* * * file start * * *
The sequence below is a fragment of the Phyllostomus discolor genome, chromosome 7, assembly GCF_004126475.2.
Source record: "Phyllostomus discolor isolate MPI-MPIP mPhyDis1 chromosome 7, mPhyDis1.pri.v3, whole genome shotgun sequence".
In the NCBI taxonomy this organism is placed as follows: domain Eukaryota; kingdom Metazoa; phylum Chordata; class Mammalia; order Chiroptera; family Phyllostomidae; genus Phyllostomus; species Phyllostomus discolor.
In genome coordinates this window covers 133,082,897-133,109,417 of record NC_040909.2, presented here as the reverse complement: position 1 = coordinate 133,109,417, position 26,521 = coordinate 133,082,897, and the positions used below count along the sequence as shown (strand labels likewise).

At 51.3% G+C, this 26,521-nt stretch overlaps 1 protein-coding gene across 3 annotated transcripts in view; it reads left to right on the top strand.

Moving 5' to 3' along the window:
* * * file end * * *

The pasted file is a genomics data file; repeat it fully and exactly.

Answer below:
The sequence below is a fragment of the Phyllostomus discolor genome, chromosome 7, assembly GCF_004126475.2.
Source record: "Phyllostomus discolor isolate MPI-MPIP mPhyDis1 chromosome 7, mPhyDis1.pri.v3, whole genome shotgun sequence".
In the NCBI taxonomy this organism is placed as follows: domain Eukaryota; kingdom Metazoa; phylum Chordata; class Mammalia; order Chiroptera; family Phyllostomidae; genus Phyllostomus; species Phyllostomus discolor.
In genome coordinates this window covers 133,082,897-133,109,417 of record NC_040909.2, presented here as the reverse complement: position 1 = coordinate 133,109,417, position 26,521 = coordinate 133,082,897, and the positions used below count along the sequence as shown (strand labels likewise).

At 51.3% G+C, this 26,521-nt stretch overlaps 1 protein-coding gene across 3 annotated transcripts in view; it reads left to right on the top strand.

Moving 5' to 3' along the window: